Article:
What Salmon Know: Stories

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Doubleday, 1999 - Fiction - 226 pages
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Elwood Reid's powerful, bruising stories examine the soulful underside of the American male and the violence that sometimes accompanies disappointed dreams. From the title story, in which two drunken Alaskan poachers fight some GIs over a bucket of salmon, to "All That Good Stuff", in which a softball team of alcoholic wrecks try vainly to attain a tiny measure of redemption, to "Dryfall", in which a college dropout barely hanging on as a housepainter must save his brother from violent self-destruction, Reid gives us an American landscape in which working-class manliness is a value system besieged from without and corrupted from within.

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User Review  - Jane Doe - Kirkus

Tough-as-nails stories of blue-collar men running low on chances, luck and hope, by the author of the novel If I Don't Six (not reviewed). In Reid's universe there are two kinds of jobs: bad ones that ... Read full review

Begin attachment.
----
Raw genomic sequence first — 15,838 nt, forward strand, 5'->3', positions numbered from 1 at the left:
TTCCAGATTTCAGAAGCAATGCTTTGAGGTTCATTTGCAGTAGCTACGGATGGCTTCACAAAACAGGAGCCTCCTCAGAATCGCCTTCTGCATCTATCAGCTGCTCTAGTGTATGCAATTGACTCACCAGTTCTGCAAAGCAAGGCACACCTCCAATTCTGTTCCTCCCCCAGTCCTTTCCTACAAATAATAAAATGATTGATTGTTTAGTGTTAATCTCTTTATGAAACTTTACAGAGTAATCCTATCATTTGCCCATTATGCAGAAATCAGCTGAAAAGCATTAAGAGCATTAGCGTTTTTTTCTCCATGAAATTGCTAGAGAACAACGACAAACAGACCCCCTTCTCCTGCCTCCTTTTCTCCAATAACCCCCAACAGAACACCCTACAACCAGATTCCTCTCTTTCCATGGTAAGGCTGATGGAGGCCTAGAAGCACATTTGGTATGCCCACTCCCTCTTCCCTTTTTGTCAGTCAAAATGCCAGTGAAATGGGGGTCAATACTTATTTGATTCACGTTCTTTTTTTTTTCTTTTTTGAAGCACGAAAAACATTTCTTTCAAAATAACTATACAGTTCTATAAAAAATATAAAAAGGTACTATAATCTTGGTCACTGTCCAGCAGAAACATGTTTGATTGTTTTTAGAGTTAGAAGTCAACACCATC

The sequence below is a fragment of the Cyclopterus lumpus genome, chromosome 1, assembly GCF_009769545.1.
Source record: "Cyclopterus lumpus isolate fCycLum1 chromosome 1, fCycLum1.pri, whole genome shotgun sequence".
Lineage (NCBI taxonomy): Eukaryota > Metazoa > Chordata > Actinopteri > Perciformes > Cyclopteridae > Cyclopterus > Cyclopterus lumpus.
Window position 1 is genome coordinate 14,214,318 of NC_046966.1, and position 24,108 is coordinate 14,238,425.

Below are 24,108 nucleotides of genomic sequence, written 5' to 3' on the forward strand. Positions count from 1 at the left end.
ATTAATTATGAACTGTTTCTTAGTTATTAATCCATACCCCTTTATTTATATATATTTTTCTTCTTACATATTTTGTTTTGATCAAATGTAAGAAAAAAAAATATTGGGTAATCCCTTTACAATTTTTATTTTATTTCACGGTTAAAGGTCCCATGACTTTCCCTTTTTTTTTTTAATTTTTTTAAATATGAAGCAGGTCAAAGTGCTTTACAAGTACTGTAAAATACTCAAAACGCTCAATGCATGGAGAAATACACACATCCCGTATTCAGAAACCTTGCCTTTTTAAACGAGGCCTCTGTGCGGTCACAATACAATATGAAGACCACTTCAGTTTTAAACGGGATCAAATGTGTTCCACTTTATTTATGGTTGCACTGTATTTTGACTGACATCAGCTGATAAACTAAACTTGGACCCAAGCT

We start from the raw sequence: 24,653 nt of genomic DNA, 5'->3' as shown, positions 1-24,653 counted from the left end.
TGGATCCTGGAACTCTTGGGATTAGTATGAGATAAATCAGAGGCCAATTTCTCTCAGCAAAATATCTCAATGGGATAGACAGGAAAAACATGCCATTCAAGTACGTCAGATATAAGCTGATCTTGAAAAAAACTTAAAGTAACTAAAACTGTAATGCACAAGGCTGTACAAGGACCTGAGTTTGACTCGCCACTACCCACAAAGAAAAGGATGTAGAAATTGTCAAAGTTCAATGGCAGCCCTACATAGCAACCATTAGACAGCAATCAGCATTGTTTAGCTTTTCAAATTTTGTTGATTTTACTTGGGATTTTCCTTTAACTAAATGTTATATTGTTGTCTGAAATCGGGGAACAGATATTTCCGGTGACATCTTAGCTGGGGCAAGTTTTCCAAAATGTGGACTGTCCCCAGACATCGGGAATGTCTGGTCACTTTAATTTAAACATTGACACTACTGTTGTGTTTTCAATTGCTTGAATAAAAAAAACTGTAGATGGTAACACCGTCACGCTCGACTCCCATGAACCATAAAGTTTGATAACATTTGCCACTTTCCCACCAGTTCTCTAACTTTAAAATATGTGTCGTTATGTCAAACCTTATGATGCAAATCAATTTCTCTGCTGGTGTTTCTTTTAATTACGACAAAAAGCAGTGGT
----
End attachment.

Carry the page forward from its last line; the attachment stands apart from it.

What salmon know: stories

User Review  - Not Available - Book Verdict

Reid's male, working-class characters live on the edges of society, either in half-wild locales, like Alaska, or in marginal jobs in big cities--raw settings that mirror the state of their souls. Hard ... Read full review

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About the author (1999)

Elwood Reid is the author of the novel If I Don't Six. Reid is a regular contributor of both fiction and nonfiction for GQ magazine, and has been a carpenter, a bouncer, a cook, a bartender, and a writing instructor. Reid is at work on a novel set in the Alaskan wilderness. He lives in Obernberg, New York.

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